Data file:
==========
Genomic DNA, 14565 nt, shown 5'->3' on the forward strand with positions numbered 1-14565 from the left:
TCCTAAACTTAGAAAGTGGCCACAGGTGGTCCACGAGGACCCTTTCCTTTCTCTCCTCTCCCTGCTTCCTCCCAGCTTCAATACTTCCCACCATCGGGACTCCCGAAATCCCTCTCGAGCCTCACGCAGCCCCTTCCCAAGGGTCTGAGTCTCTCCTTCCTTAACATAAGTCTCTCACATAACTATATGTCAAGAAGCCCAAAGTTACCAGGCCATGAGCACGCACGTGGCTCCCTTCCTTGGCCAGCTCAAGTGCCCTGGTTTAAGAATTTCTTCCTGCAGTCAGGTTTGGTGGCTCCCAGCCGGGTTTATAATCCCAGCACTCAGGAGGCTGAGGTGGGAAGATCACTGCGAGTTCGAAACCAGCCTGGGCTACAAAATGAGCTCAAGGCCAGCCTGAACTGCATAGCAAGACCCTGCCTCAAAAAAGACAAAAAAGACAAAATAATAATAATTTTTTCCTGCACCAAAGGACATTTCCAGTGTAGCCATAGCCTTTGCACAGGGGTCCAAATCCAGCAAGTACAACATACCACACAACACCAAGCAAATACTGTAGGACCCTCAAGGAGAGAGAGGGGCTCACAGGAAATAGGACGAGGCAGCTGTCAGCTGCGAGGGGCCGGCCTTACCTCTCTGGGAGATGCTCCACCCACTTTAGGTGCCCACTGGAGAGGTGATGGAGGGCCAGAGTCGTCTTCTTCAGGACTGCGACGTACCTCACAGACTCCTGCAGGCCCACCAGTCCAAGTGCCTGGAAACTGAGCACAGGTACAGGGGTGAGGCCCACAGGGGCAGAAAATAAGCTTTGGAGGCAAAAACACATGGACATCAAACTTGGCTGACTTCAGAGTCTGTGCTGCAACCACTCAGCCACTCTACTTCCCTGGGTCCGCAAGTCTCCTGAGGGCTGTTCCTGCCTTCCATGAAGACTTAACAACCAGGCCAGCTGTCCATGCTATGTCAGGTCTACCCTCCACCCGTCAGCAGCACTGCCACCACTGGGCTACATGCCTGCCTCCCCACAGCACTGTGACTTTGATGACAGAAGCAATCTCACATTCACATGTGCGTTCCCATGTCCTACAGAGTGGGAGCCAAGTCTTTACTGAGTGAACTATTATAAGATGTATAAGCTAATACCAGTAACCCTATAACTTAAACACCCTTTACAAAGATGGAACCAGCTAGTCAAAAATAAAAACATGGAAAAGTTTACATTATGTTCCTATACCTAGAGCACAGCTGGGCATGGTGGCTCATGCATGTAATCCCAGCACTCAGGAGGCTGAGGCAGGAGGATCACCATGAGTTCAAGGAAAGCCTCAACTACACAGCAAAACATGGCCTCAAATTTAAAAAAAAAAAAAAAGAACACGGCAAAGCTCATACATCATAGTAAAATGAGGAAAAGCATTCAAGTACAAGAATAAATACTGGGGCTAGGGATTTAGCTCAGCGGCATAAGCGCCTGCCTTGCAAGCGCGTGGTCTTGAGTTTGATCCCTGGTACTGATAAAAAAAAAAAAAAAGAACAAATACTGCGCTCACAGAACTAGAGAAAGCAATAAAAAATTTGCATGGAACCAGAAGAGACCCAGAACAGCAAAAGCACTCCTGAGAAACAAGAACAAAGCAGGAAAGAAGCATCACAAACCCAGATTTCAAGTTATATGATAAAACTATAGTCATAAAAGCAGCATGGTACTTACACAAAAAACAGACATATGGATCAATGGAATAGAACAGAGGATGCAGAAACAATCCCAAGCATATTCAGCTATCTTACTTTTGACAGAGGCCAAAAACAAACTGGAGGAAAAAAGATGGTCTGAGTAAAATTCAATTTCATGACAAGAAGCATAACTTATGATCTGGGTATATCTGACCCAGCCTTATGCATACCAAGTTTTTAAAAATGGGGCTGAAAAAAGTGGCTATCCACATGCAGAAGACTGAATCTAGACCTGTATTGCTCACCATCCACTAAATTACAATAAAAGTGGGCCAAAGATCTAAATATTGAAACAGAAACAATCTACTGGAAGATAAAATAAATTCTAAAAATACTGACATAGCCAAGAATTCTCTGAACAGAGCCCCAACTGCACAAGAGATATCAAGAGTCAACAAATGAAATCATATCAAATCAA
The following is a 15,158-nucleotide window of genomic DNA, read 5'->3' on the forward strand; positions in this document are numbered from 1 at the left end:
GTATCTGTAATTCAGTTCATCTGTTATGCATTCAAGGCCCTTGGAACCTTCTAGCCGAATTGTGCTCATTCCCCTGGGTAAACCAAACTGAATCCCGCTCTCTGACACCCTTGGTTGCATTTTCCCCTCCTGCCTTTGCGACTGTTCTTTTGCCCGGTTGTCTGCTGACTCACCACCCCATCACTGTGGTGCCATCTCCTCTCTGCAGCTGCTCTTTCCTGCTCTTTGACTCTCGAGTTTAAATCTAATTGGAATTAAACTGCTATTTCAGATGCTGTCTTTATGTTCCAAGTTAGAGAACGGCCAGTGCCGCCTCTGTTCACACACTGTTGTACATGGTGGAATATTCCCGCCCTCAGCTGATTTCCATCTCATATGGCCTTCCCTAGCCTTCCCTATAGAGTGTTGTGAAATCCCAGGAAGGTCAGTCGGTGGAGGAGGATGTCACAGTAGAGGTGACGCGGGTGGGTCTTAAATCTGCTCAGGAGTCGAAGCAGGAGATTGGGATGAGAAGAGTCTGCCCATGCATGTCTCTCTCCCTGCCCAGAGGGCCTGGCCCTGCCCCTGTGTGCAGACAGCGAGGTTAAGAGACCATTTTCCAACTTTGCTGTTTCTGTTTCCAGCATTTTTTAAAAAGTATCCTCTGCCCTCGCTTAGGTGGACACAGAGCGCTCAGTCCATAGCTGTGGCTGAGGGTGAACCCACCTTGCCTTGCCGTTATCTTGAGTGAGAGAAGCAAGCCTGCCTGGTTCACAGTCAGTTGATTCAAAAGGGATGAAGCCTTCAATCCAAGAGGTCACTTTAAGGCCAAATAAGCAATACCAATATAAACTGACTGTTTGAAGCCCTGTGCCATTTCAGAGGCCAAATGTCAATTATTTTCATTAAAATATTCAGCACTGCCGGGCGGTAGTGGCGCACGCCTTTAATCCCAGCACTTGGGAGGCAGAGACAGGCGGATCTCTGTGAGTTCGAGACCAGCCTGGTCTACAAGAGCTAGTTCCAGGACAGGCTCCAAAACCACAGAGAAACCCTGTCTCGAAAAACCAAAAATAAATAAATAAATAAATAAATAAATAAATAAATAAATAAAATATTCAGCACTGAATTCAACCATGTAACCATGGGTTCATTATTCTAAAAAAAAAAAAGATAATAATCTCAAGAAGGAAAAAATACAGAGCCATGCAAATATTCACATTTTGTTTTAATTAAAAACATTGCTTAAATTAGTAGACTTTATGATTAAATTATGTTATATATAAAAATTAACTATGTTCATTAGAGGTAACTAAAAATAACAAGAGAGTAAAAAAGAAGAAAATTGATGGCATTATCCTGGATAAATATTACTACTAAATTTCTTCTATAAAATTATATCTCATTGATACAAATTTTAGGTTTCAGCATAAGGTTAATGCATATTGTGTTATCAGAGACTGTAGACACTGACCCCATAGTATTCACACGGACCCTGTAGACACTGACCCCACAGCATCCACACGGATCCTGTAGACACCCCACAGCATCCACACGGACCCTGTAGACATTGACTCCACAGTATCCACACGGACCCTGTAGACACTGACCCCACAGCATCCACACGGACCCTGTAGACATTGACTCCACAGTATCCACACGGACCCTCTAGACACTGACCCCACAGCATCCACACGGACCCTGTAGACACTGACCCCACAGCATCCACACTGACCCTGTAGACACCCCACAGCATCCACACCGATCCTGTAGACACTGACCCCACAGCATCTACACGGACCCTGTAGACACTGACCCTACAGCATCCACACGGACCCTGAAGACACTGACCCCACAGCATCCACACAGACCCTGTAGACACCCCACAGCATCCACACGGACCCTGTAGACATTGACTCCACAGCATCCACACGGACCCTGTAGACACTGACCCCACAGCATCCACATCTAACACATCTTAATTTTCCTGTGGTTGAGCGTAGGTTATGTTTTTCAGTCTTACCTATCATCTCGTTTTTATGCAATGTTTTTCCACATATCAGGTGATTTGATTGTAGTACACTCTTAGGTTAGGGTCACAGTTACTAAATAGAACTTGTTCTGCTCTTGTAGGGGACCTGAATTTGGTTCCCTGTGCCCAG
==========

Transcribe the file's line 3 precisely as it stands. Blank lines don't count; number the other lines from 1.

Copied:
The following is a 15,158-nucleotide window of genomic DNA, read 5'->3' on the forward strand; positions in this document are numbered from 1 at the left end: